bliticized preachers and
povements, such as the
Majority and the Christian
I Table, and Jews "should
pute more power to those
and movements than
MADE his remarks at
ng session of the four-
ting of the National Ex-
Committee of the Anti-
ition League of B'nai
(Addressing ADL leaders,
1 Jews ought to be con-
[' perhaps more than they
|>y" with conditions which
fertile for the growth of
movements "rather
[mistakenly scapegoat"
plica 1 fundamentalist
such movements did
te the conservative mood
ountry "but rather had a
on its crest." He at-
the nation's mood
| to "problems of inflation.
nt economy and dwind-
*rican prestige."
nyone wants to redirect
pical winds of this coun-
aab declared, "he would
| advised to direct himself
objective conditions,
dismissing them nor
our political direction
! group which has illicitly
the American con-
I OBSERVED that Jewa
1 watch for the growth of
extremist political
"ts with their over-
comprehensive aolu-
rbeir conspiracy phobias
ethnic targeting," aa
Itheir counterparts on the
ded. however, that "the
cal religious political
.its of today, offensive
J they may be to some of
I simply not on that track
** the major evangelical
ntalist movements have
conservative stances,
Ve just not called for the
s of democratic procedure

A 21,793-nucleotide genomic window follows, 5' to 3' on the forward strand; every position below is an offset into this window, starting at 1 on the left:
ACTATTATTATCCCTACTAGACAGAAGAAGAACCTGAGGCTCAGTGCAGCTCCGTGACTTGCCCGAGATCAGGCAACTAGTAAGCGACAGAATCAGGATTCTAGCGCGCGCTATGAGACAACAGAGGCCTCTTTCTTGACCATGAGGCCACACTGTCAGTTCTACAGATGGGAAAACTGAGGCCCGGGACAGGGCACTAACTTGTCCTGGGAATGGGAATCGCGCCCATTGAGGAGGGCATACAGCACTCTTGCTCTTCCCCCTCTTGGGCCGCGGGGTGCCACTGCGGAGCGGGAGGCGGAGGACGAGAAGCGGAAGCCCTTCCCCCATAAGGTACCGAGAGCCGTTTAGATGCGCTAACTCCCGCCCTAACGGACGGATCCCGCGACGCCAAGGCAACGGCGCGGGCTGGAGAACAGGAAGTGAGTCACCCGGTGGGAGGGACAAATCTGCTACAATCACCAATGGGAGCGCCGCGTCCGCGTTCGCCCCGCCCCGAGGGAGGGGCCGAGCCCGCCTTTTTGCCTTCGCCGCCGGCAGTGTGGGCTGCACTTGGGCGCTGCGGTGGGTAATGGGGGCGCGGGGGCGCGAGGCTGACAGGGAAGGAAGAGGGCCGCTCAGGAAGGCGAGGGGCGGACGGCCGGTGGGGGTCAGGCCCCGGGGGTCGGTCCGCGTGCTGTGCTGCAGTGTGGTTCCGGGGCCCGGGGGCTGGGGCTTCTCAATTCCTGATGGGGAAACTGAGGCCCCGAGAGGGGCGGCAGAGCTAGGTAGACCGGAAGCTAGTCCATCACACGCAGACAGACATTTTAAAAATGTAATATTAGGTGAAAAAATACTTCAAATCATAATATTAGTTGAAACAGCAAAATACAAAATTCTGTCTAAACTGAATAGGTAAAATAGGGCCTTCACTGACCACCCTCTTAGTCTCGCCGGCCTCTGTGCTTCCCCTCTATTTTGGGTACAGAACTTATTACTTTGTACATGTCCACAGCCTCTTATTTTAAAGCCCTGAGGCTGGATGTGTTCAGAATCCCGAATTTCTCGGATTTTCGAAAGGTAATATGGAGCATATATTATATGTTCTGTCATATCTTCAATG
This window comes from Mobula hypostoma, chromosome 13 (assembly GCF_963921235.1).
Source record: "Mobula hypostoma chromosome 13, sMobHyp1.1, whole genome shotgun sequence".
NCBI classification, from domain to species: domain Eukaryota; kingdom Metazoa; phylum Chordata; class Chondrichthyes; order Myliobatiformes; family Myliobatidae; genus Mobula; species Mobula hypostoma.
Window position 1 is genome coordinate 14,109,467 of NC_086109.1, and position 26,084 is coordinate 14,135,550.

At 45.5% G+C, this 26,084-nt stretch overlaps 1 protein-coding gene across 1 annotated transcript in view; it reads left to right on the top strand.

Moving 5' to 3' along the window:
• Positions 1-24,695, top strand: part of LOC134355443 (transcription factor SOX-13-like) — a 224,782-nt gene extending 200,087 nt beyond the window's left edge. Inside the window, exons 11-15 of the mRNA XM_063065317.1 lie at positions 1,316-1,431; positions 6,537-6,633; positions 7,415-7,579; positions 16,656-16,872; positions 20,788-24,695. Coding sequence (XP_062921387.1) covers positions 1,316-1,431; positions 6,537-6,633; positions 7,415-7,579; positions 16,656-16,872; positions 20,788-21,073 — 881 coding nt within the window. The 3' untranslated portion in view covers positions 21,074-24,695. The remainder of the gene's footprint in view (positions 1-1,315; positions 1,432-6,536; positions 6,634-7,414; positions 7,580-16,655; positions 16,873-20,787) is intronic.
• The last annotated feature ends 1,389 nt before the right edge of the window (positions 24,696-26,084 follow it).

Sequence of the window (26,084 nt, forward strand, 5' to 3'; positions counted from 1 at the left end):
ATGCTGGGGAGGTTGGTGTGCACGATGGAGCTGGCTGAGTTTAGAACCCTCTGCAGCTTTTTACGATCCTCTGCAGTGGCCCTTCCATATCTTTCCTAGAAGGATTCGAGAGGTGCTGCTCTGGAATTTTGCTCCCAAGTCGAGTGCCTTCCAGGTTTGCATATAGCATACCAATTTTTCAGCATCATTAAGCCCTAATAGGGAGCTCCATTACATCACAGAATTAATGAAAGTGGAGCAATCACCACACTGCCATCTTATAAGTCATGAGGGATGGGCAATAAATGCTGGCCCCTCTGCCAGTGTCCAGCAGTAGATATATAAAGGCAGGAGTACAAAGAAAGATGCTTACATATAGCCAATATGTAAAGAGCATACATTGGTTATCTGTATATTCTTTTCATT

'call political extremism.'
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The Jewish Floridian of South County
Prida>' NvembJ
Ministers Exchange Some Sharp Words
But General Feeling is That Peace Process Must Continue
Egyptian I Foreign \ Minister
Hassan Ali during a three-day
visit to Israel, reassured that
Egypt, after the death of Presi-
dent Anwar Sadat, remains un-
changed in its commitment to the
peace process.
Ali declared that nothing has
changed in Egypt, except for the
sadness and sorrow over Sadat's
assassination. The very fact of
his visit here, which was sche-
duled before Sadat was killed
Oct. 6, was the best proof of
Egypt's policy and should serve
to dispel all doubts.
Ali was welcomed by Defense
Minister Ariel Sharon and spent
the afternoon in conference with
Sharon and his aides at the
'Defense Ministry on issues con-
cerning Israel's final withdrawal
from Sinai next April. Ali also
met with Premier Menachem
Begin and Foreign Minister
Yitzhak Shamir in Jerusalem for
wider ranging discussions on as-
pects of the peace process, in-
cluding normalization and auto-
nomy talks.
A NUMBER of public state-
ments and other issues clouded

the atmosphere of Ali's visit,
including his own statement! in an
interview that Israeli obduracy in
the autonomy talks had been a
contributory factor in Sadat's
assassination. Israeli sources
said Shamir intended to "clarify"
this statement with the Egyptian
Similarly, Egyptian sources
made it clear that Cairo took a
dim view of Shamir's assertion
that "Jordan is Palestine" and
can be ruled either by King
Hussein or by the Palestine
Liberation Organization. "For us
it is not important who rules this
state," Shamir said in an Israel
Radio interview.
This plainly echoed Sharon's
long-held view that Israel would
be better off if PLO chief Yasir
Arafat ruled in Amman, rather
than the ostensibly more mod-
erate and Western-oriented
Hashemite House of Hussein.
Sharon recently repeated his
belief that Israel made a "historic
error" in 1970, when, at the
request of President Nixon, it
mobilized in order to aid Hussein
who was fighting off PLO sub-
version and a pro-PLO Syrian
Asked about the prospect of
Soviet domination of an Arafat-
run Palestine-Jordan, Shamir
said "Israel cannot intervene in